eSports: A Growth Story

eSports: A Growth Story

Nowadays, eSports are a global industry worth billions of dollars annually. Yet many people outside the industry aren’t quite sure what eSports are, or confuse them with virtual sports. While both are evolutions of computer games, virtual sports have more in common with digital casino games like Roulette than actual sports.

They create accurate virtual simulations of football, horseracing and other sports, including the crowds, the arenas and the excitement. However, gameplay and results are determined by random number generators, not skill.

eSports, in contrast, are multiplayer skill-based team computer games in fantasy digital environments like Dota and League of Legends. They often attract massive crowds to live arena tournaments, with top players achieving rock-star status.

Humble Beginnings

The earliest recorded computer game tournament took place in 1972, before many modern eSports stars were even a twinkle in their parents’ eyes. Desktop computers hadn’t been launched yet; the massive early machines were generally the property of government, large companies or universities.

The world’s first computer video game, Spacewar, invented 10 years earlier, featured in the 1972 tournament, held at Stanford University in the United States. Classic arcade games came next, preceding home game consoles, and in 1980 Atari held the Space Invaders Championship, acknowledged as the first video games tournament on any decent scale. It involved 10,000 players from all over the US.

From Singles To Multiplayer

Just like mechanical pinball machines, when the earliest arcade games appeared in the 1970s, they were designed for single players, competing for rankings on the high score tables. Even when 2-player options were added to arcade games and home computer game systems, they generally allowed each player to play successive rounds solo, trying to beat the opponent’s score.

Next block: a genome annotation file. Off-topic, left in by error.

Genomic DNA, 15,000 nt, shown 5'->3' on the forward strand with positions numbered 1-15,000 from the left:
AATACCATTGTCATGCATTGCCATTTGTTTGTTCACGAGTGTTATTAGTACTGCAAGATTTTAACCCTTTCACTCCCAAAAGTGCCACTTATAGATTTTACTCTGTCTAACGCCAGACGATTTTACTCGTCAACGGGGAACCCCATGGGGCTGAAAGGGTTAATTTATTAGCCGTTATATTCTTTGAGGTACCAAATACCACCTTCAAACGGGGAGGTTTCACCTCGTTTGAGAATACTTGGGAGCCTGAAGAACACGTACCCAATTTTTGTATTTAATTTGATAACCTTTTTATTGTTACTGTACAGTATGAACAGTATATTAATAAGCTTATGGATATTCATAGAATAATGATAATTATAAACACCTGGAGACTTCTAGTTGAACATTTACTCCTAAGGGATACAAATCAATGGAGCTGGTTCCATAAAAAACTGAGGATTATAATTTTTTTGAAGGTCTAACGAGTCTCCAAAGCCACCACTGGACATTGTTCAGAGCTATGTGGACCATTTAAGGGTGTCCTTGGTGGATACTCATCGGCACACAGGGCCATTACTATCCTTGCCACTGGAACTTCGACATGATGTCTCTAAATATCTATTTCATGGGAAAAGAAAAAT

This trend continued as graphics and gaming systems improved in leaps and bound throughout the 1980s. In 1991, however, Capcom released the arcade game Street Fighter II, which changed everything. For the first time, two players could compete against each other directly.

After that, it was simply a matter of steadily advancing computing power as laptops, tablets and mobiles appeared, the birth of the Internet, followed by broadband and live streaming, and a whole heap of game development and improvement, and the world was ready for the eSports explosion.

Rewarding Players And Punters

The victorious team at Stanford in 1972 received a year’s subscription to Rolling Stone magazine, and for decades the pursuit of computer game glory was confined to amateurs. In the 2010s, however, eSports turned professional, and these days gaming developers, universities, digital giants and even sports channels like ESPN, pour money and support into the industry.

Viewing audiences have risen from around 200 million annually in 2014, to more than 400 million in 2019. Revenue likewise increased from $194-million to more than $1-billion in the same period. Major tournaments reward winning teams with millions in prizes, and in many online gaming jurisdictions, eSports are treated just like any other sports for betting purposes.

Some territories, like the US and France, can be more restrictive, however. Gaming fans keen to bet on eSports should check the regulations in their local jurisdiction or River Belle mobile casino.

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